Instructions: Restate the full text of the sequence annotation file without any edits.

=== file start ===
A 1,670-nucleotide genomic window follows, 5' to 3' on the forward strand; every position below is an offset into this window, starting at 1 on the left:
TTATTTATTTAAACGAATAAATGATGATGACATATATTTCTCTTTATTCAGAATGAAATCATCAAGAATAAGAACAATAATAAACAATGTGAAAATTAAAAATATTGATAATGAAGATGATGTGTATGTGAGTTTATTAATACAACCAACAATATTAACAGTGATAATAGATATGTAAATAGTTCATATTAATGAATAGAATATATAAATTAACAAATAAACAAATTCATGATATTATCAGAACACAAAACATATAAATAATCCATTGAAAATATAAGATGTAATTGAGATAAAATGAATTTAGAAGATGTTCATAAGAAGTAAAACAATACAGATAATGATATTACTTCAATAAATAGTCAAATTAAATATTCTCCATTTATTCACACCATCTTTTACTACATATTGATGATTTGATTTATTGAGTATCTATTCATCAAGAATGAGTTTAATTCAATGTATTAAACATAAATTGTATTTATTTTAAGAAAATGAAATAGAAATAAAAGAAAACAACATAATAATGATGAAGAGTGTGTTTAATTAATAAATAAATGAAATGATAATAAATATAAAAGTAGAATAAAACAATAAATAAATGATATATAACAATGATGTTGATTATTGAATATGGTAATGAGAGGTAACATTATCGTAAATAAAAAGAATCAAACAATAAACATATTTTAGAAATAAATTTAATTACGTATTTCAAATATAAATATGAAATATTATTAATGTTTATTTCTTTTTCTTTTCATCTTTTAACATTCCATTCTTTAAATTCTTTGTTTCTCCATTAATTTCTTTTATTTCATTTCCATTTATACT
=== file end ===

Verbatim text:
A 1,670-nucleotide genomic window follows, 5' to 3' on the forward strand; every position below is an offset into this window, starting at 1 on the left:
TTATTTATTTAAACGAATAAATGATGATGACATATATTTCTCTTTATTCAGAATGAAATCATCAAGAATAAGAACAATAATAAACAATGTGAAAATTAAAAATATTGATAATGAAGATGATGTGTATGTGAGTTTATTAATACAACCAACAATATTAACAGTGATAATAGATATGTAAATAGTTCATATTAATGAATAGAATATATAAATTAACAAATAAACAAATTCATGATATTATCAGAACACAAAACATATAAATAATCCATTGAAAATATAAGATGTAATTGAGATAAAATGAATTTAGAAGATGTTCATAAGAAGTAAAACAATACAGATAATGATATTACTTCAATAAATAGTCAAATTAAATATTCTCCATTTATTCACACCATCTTTTACTACATATTGATGATTTGATTTATTGAGTATCTATTCATCAAGAATGAGTTTAATTCAATGTATTAAACATAAATTGTATTTATTTTAAGAAAATGAAATAGAAATAAAAGAAAACAACATAATAATGATGAAGAGTGTGTTTAATTAATAAATAAATGAAATGATAATAAATATAAAAGTAGAATAAAACAATAAATAAATGATATATAACAATGATGTTGATTATTGAATATGGTAATGAGAGGTAACATTATCGTAAATAAAAAGAATCAAACAATAAACATATTTTAGAAATAAATTTAATTACGTATTTCAAATATAAATATGAAATATTATTAATGTTTATTTCTTTTTCTTTTCATCTTTTAACATTCCATTCTTTAAATTCTTTGTTTCTCCATTAATTTCTTTTATTTCATTTCCATTTATACT